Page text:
Nutrition for Lung Health
Reviewed by: HU Medical Review Board | Last reviewed: December 2022 | Last updated: May 2023
What you eat can play a big role in your lung health. Maintaining a healthy weight, partly through diet choices, can be especially important when you are managing lung issues. Chronic obstructive pulmonary disease (COPD), MAC lung disease, and more can all be affected by nutrition. Not getting the right nutrients (malnutrition) or not eating enough can make lung problems worse.1-4
Changing energy needs
Your body gets energy from food. The calories in the proteins, fats, and carbohydrates you eat are the source of this energy. When you walk, talk, move, or even breathe, you are using energy.1,2
Eating enough calories and a balanced diet can fulfill your energy needs and keep you functioning. However, there are times when your energy needs change and your diet has to keep up.1,2
Needing more energy
When you have difficulty breathing, like with a condition such as COPD or MAC, you need to use extra muscles around your belly and ribs to take a deep breath. Using these muscles requires extra energy. Your body also needs more energy to fight inflammation and infection.1-4
If these situations occur and you do not take in more calories, you might lose weight. Losing too much weight can lead to fatigue, worse lung symptoms such as shortness of breath, and a lower quality of life. It can also make you less able to fight germs and inflammation.1-4
Needing less energy
On the other hand, lung symptoms may make it hard to exercise or do daily activities. If you are moving less, you need less energy from food. If you are using less energy but taking in the same amount of food, you will gain weight. Being overweight or obese can worsen lung problems and lead to other health problems like heart-related issues.1,2,5
It is important to find a balance in the calories you take in. Eating enough to enable you to exercise will help your body circulate oxygen better. Not being active at all can decrease your ability to move oxygen around your body.1,2,5
Malnutrition and MAC lung disease
MAC lung disease is a type of infection that can cause inflammation and lung damage. In some cases, MAC can cause difficulty breathing. These all change the body’s energy needs and can lead to weight loss.2,4
Also, many of the drugs used to treat MAC have side effects that can affect appetite. Side effects that may worsen weight loss include:2,4
- Decreased hunger
- Bowel problems
Research has even suggested that people with malnutrition at the start of MAC treatment are more likely to have trouble completing their treatment plan. This is called treatment intolerance, and it can make curing the infection take longer. People without good nutrition also are more likely to have weakness, fever, and more shortness of breath.3
Creating a diet plan
If you are diagnosed with a lung issue like COPD or MAC lung disease, talk with your doctor about your diet. They can tell you what your basic needs are to keep your body in the best state possible. They may also refer you to a dietician or nutritionist. Many clinics have one of these experts on staff or know of options nearby (or online).2,6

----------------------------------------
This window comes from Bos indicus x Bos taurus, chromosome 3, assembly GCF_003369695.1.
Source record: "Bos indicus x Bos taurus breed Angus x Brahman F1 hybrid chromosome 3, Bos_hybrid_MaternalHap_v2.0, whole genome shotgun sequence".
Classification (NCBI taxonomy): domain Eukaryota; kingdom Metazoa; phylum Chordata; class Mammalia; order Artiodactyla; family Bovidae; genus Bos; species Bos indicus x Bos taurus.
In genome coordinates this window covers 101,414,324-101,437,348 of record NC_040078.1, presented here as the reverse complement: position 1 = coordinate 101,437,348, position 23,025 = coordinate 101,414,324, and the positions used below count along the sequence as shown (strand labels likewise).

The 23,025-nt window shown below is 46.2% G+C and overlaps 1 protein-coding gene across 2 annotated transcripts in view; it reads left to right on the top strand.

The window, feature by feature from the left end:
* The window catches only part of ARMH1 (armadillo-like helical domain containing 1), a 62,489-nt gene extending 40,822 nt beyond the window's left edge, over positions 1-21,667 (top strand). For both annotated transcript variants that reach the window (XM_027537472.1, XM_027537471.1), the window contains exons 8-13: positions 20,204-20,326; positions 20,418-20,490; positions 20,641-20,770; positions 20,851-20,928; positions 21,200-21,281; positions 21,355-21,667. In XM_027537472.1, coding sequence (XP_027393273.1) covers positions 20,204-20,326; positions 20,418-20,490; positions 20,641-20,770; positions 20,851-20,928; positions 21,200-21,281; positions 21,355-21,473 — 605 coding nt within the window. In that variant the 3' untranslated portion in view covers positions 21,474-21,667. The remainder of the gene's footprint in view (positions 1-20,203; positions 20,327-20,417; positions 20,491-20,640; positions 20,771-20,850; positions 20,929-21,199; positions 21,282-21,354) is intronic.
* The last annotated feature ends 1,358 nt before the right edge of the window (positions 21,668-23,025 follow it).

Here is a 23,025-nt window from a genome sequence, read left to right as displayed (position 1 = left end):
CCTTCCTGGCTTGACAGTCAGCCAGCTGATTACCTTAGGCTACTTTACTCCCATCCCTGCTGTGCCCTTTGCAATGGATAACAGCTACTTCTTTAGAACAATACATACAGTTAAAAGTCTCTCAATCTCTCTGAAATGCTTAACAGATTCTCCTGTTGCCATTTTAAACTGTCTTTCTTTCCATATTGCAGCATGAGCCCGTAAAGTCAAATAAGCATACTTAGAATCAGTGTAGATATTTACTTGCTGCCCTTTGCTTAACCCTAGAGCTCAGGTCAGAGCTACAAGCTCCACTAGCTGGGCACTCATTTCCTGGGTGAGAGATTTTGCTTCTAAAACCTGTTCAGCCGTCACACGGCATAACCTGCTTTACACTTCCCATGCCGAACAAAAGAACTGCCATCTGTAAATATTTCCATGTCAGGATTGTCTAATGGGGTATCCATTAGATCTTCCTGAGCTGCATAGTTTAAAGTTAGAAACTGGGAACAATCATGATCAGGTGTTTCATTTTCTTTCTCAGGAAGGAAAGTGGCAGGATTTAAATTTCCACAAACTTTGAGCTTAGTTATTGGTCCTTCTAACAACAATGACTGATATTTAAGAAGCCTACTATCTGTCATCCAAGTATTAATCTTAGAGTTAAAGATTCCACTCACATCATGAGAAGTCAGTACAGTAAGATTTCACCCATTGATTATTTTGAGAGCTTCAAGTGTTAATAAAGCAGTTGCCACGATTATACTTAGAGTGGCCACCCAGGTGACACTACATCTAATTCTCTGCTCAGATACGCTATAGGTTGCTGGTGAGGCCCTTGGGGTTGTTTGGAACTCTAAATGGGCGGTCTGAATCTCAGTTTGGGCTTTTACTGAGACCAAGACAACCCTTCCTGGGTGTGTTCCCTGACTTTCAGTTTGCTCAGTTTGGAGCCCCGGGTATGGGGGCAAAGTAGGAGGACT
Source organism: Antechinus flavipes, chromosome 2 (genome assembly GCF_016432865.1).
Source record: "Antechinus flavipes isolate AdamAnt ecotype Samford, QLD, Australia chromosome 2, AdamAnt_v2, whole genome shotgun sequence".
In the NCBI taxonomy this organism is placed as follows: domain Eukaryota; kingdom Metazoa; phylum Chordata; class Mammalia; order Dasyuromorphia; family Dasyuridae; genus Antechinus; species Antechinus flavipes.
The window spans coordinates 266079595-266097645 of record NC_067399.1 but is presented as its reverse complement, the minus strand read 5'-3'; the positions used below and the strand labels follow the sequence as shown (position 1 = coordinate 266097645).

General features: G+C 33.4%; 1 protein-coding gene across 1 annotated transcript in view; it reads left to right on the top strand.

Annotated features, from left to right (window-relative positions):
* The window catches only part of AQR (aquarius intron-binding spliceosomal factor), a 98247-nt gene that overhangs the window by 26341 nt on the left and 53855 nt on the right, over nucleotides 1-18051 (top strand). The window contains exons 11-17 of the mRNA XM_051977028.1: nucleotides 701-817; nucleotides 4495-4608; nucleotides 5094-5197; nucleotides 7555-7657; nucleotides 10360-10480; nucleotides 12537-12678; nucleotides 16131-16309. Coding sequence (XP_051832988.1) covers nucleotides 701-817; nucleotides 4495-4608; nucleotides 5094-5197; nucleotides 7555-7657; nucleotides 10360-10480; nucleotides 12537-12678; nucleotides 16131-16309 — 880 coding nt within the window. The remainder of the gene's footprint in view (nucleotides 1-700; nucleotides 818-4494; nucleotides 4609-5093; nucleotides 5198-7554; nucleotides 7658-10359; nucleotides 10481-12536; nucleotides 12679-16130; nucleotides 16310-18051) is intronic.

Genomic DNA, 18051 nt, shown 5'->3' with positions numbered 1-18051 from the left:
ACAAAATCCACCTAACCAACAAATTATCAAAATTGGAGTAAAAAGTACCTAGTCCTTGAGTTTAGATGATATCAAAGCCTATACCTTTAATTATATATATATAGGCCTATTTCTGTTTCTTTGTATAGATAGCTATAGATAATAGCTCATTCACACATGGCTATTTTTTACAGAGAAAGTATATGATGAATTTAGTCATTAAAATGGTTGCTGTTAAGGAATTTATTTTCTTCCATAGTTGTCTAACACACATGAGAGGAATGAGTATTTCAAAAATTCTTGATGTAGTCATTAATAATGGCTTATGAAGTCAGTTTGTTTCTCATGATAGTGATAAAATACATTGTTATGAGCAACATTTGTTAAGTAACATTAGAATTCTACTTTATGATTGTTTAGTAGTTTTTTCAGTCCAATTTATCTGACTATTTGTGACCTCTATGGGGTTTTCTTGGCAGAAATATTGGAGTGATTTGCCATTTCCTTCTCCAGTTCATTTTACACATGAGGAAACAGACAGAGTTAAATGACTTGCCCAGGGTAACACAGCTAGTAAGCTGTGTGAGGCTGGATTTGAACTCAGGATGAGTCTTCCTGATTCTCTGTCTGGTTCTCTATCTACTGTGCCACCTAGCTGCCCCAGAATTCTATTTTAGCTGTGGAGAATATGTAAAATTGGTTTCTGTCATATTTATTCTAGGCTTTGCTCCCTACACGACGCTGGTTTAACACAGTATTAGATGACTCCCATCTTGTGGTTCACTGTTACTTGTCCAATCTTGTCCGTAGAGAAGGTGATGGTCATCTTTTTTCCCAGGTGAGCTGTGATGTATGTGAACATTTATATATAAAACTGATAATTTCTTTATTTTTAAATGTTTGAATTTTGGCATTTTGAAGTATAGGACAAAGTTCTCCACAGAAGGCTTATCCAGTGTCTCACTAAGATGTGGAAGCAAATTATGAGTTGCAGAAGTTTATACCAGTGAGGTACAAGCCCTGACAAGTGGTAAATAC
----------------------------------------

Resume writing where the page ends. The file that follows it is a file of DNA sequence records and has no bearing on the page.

Nutritionists can help you create an eating plan that makes the most sense for you. They can also help you adjust to your changing nutritional needs over time and recommend any appropriate supplements.2,6
What is in a balanced diet?
A strong, balanced diet includes good sources of protein, enough calories to meet your energy needs, and a mix of vitamins, minerals, and antioxidants. Antioxidants are nutrients that can help fight infection and inflammation.
Good sources of protein include:2,4
- Meat, including beef, poultry, and fish
Eating enough fruits and vegetables is also key. These take some effort for your body to break down and contain lots of vitamins. Fruits and vegetables that have important nutrients include:1,2
- Bell peppers
- Dark, leafy greens like kale or collard greens
Finally, drinking plenty of water helps keep your body functioning to the best of its ability. It also helps to thin and clear out mucus.1,2
Some foods increase inflammation and should be avoided when possible. These include processed sugars, processed meats, and simple carbohydrates like white bread and soda. Your dietician or nutritionist can help determine what foods might be best to skip in your situation.1,2
What to do if you are having trouble eating well
If you do not have enough of an appetite to fulfill your body’s needs, talk to your doctor. They may be able to recommend treatments to help or adjust your current plan. In some cases, vitamin supplements or meal replacement drinks may be a good option.2,4
However, supplements can affect the way drugs work, including those you are taking for other health issues. Before starting any new supplement or meal replacement option, check with your doctor.2,4
Other tips to help you get enough nutrition include:7
- Rest before eating.
- Eat earlier in the day or whenever you tend to have the most energy.
- Avoid foods that give you gas or make you bloat. Gas and bloating can make it harder to breathe.
- Eat smaller meals more often throughout the day.
- Drink liquids 1 hour after a meal if liquids make you feel too full to eat.
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